Sara and Corbin See in the Sees Design office space above David Sutherland Showroom
Custom kitchen by Sees Design. Niermann Weeks light from Laura Lee Clark. Donghia stools.
Living room by Sees Design. Christian Liaigre sofa and slipcovered chair. Donghia chairs. Corbin bronze coffee table from David Sutherland Showroom.
Sara and Corbin See hit the ground running when they relocated last year from Oklahoma City to Dallas — with Sara taking on the title of design director at Ann Sutherland’s Perennials and Corbin launching a satellite office for his thriving interior design business, Sees Design. Corbin’s biz is ensconced in a leased space above David Sutherland Showroom, while Sara works out of the Perennials’ Regal Row offices.
Together and apart, the Sees are putting their stylish stamp on our city.
With her first Perennials collection under her belt, Sara is finalizing Spring 2017, which debuts next month. Look for performance velvets beautiful enough for indoor use. “I’m loving velvet right now,” she says. “It’s an effortless way to make a space chic and comfortable at the same time. Last season, we launched a rich emerald velvet. Next season, keep your eyes peeled for beautiful mélange neutrals.”
Corbin’s residential projects are in various stages of completion, ranging from a historic remodel in Lakewood to a newly built contemporary in Highland Park and an Italianate villa in Austin. He just closed on a warehouse in the Dallas Design District, which he and two partners will gut and re-imagine as an intimate Italian restaurant opening this summer.
Corbin first became smitten with Italy when he spent a semester in Florence during college. For the restaurant?
“My jump-off point starts with Alessandro Michele, because what’s more Italian than Gucci?” he says of the fashion house’s buzzy new creative director. “It’s what he might do if he got hold of Julian Schnabel’s apartment-palazzo in Greenwich Village. We’re using antique architectural elements, like an 18th-century Italian door surround we found at Pittet Architecturals, and layering in furnishings from our favorite modern Italian design heroes from the ’60s to the ’80s.”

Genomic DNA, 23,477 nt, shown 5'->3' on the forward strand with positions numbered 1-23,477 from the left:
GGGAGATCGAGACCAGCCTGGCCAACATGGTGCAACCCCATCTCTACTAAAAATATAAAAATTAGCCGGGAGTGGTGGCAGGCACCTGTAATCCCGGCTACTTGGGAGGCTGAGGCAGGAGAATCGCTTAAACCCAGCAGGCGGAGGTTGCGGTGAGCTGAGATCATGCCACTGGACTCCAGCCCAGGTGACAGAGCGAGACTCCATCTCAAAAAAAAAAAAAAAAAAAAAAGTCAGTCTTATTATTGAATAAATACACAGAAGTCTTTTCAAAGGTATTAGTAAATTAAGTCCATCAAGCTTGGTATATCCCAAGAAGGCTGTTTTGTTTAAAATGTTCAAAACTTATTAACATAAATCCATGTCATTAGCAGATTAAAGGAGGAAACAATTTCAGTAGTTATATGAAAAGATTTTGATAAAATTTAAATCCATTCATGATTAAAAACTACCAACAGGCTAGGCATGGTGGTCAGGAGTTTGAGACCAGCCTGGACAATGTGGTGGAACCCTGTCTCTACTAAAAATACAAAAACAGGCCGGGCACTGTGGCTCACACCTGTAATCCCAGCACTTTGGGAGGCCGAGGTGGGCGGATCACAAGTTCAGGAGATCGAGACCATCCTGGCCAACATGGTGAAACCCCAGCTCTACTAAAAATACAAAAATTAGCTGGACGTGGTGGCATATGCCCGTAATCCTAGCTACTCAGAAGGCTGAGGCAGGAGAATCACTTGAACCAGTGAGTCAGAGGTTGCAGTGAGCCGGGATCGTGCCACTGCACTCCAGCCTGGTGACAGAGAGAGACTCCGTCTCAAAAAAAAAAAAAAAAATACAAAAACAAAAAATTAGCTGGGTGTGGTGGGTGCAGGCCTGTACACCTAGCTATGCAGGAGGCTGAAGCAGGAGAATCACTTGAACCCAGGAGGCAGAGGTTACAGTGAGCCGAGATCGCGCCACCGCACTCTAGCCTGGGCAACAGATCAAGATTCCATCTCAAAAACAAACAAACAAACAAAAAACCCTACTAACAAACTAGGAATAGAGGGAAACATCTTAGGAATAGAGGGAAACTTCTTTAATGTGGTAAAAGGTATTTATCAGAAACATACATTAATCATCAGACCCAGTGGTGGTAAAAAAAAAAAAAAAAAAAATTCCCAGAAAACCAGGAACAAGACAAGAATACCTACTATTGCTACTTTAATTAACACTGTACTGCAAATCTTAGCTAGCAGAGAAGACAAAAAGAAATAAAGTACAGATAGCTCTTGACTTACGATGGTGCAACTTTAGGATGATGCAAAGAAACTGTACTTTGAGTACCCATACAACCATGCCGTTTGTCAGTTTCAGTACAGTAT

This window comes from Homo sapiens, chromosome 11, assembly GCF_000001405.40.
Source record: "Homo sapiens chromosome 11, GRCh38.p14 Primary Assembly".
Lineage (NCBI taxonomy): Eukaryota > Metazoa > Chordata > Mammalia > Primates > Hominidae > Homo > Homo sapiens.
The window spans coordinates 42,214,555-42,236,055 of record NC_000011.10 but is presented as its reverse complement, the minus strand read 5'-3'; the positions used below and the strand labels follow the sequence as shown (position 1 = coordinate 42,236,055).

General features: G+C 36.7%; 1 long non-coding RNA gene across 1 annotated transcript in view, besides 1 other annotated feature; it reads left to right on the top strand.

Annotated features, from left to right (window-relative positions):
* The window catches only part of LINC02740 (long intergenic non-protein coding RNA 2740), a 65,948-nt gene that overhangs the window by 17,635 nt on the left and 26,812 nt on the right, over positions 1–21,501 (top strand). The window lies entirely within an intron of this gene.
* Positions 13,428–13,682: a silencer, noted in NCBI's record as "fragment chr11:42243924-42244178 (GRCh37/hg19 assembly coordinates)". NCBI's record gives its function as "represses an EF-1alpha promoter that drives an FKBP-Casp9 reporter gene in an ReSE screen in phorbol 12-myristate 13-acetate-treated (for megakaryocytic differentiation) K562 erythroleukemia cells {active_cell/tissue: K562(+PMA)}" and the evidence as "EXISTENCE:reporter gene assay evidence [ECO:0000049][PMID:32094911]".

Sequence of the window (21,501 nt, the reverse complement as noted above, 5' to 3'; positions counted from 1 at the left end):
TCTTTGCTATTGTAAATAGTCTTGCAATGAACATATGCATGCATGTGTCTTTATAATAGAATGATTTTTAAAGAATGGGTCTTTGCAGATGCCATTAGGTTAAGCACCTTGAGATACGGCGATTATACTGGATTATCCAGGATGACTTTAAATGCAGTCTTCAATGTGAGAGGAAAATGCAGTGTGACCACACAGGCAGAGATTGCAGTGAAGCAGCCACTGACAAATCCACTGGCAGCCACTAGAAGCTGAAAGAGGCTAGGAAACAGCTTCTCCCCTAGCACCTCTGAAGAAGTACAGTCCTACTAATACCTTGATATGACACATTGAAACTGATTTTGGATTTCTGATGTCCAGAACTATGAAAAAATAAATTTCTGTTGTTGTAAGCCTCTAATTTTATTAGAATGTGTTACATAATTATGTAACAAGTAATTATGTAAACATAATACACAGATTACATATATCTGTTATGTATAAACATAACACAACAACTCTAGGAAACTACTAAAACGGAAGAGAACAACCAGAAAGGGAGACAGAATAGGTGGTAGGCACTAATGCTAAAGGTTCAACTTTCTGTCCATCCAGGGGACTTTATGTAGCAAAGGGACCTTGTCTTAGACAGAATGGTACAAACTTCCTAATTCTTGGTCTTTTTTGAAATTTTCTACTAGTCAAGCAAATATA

Lighting will come by way of Piero Castiglioni; fabric prints will appear as if they were drawn by Ettore Sottsass; and tile work will be reminiscent of the city of Sienna. “I hope it’s going to be fun and sexy,” he says. “Sensual, but with an attitude.”
Sara will oversee the restaurant’s textile choices, but it’s not the first time the couple has teamed. They first met in 2001 while working at Holly Hunt showroom in Chicago, where Corbin was production manager and Sara was samples manager for Hunt’s Great Plains line.
After tying the knot, they spent the next 12 years working together at Corbin’s family business in Oklahoma, Sees Design, founded by his father Carson See in 1975. While their design styles are different (“He says black, I say white” is the way Sara describes it), Corbin says they always manage to find common ground among their favorite designers and collections.
Sara’s design influences range from Jack Lenor Larsen’s individualistic textiles (a modern quilt her mother made from remnants hangs in their living room at home) to their 8-year-old daughter’s artwork. Corbin, who has been collecting colorful Memphis Group furniture, is also inspired by John Dickinson, Rose Tarlow, Michael Eastman, Albert Hadley, Bobby McAlpine, and Jacques Garcia.
At home in their Kessler Park contemporary, which they built with architect Eddie Maestri and moved into six months ago, the couple settled on a modern farmhouse look with lots of white and clean lines — the perfect compromise for their divergent styles.
“Corbin led the charge,” Sara says, “but we’re tweaking the design together.”